Marching Illini to tour through Ireland

The+Marching+Illini+wear+their+warm-up+suits+and+march+down+the+streets+of+Dublin%2C+Ireland+in+the+St.+Patrick%27s+Parade+in+2008.+On+Monday%2C+the+Marching+Illini+will+perform+in+the+parade+for+the+seventh+time+since+1992.
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Marching Illini to tour through Ireland

The Marching Illini wear their warm-up suits and march down the streets of Dublin, Ireland in the St. Patrick's Parade in 2008. On Monday, the Marching Illini will perform in the parade for the seventh time since 1992.

The Marching Illini wear their warm-up suits and march down the streets of Dublin, Ireland in the St. Patrick's Parade in 2008. On Monday, the Marching Illini will perform in the parade for the seventh time since 1992.

The Marching Illini wear their warm-up suits and march down the streets of Dublin, Ireland in the St. Patrick's Parade in 2008. On Monday, the Marching Illini will perform in the parade for the seventh time since 1992.

The Marching Illini wear their warm-up suits and march down the streets of Dublin, Ireland in the St. Patrick's Parade in 2008. On Monday, the Marching Illini will perform in the parade for the seventh time since 1992.

By Declan Harty

Though most identify St. Patrick’s Day and Ireland with the color green, the Marching Illini will be celebrating in blue and orange. On March 17, they will march down the historic winding streets of Dublin, Ireland, in the St. Patrick’s Day parade.

The trip to Dublin is nothing new for the band; this will be its seventh trip and its first since 2008. Barry Houser, director of the Marching Illini and athletic bands, said that while he hopes the band can participate in the parade on a consistent basis, the trip is a once-in-a-lifetime experience. 

“For a lot of our students, this may be the last opportunity that they have to do some international travel to this extent,” Houser said. “I think most importantly is just the fellowship that each of them has with one another. We talk with our students a lot that these are performances and experiences of a lifetime — just being a member of the Marching Illini — that they aren’t going to have these experiences later on in life.”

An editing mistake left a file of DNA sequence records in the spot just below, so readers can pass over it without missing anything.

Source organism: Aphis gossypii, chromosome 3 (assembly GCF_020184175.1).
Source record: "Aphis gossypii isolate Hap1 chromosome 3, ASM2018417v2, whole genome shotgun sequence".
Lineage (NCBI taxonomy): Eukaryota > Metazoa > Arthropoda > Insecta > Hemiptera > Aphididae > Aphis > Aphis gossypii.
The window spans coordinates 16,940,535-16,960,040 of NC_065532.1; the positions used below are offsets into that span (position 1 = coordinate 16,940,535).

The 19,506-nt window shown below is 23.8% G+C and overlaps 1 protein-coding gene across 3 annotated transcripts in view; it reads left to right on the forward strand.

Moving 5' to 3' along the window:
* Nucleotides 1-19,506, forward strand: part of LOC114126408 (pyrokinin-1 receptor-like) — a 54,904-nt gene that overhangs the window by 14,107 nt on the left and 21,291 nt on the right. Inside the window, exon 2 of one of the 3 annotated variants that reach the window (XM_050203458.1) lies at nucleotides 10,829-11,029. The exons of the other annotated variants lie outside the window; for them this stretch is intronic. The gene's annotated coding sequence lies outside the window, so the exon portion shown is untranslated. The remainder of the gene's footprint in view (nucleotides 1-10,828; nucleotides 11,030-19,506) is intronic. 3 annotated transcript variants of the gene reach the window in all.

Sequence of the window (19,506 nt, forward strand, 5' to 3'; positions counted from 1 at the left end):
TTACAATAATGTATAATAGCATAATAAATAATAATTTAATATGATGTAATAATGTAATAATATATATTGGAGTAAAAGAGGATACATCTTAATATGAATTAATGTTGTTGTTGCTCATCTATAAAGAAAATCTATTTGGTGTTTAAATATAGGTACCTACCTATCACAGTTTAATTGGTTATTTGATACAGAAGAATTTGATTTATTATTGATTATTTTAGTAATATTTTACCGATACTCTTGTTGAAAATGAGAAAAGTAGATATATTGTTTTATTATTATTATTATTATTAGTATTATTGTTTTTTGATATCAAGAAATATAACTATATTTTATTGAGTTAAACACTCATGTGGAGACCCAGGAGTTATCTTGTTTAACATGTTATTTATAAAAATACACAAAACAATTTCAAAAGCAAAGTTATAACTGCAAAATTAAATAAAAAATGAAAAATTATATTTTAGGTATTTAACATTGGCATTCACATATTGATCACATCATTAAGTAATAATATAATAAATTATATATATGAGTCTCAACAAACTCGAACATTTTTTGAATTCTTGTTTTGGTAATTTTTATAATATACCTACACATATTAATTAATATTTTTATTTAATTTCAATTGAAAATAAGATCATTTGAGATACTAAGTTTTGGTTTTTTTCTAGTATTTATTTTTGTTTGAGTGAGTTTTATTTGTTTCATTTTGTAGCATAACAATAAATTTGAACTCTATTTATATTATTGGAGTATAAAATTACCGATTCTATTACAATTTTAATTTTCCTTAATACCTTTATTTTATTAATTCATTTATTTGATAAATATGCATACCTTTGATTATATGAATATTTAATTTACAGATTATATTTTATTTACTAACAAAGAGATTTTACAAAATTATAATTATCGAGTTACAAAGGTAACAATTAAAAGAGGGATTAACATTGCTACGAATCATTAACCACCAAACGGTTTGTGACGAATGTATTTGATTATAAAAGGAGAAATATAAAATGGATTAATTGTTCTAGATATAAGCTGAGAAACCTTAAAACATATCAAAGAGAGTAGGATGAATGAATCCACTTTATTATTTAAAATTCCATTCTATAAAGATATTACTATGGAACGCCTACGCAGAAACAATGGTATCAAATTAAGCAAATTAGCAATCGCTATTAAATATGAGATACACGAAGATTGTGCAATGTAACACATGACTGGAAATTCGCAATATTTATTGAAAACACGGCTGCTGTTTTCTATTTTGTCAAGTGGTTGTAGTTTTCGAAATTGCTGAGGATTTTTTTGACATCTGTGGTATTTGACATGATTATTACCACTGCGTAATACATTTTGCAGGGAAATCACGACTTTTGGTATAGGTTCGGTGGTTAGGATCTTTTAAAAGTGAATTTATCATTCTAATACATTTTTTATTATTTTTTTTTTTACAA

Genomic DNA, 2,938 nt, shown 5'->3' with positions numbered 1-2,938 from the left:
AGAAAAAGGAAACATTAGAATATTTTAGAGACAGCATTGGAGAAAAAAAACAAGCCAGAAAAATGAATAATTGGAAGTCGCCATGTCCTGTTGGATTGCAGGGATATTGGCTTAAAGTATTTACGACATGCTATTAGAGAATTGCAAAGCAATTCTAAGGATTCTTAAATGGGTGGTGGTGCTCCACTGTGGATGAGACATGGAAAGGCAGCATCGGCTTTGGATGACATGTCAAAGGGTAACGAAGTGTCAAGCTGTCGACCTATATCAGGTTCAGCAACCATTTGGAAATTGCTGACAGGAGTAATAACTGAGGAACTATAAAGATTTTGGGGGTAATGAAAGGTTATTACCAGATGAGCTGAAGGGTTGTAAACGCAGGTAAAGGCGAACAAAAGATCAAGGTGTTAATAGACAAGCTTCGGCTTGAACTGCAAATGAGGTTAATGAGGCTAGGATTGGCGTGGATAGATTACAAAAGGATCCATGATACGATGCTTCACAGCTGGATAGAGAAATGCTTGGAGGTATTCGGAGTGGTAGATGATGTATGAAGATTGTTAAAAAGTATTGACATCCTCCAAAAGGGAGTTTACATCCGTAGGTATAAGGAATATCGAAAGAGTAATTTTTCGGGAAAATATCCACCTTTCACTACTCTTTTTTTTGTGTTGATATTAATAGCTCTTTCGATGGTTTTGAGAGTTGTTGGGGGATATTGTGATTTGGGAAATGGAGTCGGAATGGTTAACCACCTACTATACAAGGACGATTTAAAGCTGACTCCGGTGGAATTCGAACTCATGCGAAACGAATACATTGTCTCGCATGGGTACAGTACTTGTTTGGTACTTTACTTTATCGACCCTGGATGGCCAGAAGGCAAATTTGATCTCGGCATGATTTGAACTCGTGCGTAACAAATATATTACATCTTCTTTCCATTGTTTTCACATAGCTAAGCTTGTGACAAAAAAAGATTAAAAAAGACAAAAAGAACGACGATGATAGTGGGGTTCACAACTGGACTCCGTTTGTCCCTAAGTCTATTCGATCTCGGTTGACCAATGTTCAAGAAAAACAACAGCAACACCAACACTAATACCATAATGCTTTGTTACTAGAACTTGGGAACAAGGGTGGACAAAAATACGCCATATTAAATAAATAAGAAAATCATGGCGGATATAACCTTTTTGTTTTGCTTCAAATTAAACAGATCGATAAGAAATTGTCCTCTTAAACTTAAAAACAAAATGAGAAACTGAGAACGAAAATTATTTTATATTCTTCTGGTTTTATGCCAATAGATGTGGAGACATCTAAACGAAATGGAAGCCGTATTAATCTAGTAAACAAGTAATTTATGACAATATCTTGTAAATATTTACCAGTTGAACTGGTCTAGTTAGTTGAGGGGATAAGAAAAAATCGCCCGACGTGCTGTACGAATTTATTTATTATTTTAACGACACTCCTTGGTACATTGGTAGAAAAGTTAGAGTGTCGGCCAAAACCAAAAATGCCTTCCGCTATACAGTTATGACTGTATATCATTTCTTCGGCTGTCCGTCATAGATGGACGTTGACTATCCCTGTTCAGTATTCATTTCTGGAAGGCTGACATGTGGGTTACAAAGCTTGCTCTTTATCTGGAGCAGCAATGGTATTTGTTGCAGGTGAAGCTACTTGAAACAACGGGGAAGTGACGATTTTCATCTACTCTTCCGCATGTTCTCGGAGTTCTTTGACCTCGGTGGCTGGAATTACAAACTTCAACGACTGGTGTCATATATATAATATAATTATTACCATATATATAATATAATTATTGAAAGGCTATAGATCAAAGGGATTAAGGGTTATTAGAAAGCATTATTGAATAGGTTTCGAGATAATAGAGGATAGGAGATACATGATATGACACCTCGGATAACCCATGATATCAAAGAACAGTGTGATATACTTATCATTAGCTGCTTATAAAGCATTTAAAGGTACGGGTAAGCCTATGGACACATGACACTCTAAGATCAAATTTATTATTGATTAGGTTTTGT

The Marching Illini will travel to Ireland to see a variety of tourist attractions and perform for the seventh time in the St. Patrick’s Day Festival Parade in Dublin. The band will depart Thursday from Chicago’s O’Hare airport, and the trip will last a total of six days and five nights. 

The trip has been a trademark for the band since 1992, with one having been planned every three to four years. However, according to Houser, due to a variety of transitions in leadership in the band program, they had a “brief hiatus” in holding the trip. Now in a stable place, the band looks forward to continuing the tradition.

“They have been wanting us to get back there for a couple of years now,” Houser said of the festival organizers, students and alumni. “I think a lot of that is just built from the history back to 1992, and a lot of our alums have great memories of those trips and they want to see our current students experience the same things. So it made such great sense to continue with that tradition.”

This trip has been in the works for over a year, Houser said. While the trip typically fell over spring break in past years, students attending this year will miss four days of classes with the academic schedule’s recent shift. 

Despite missing classes, the band will given opportunities throughout the trip that cannot be experienced in central Illinois.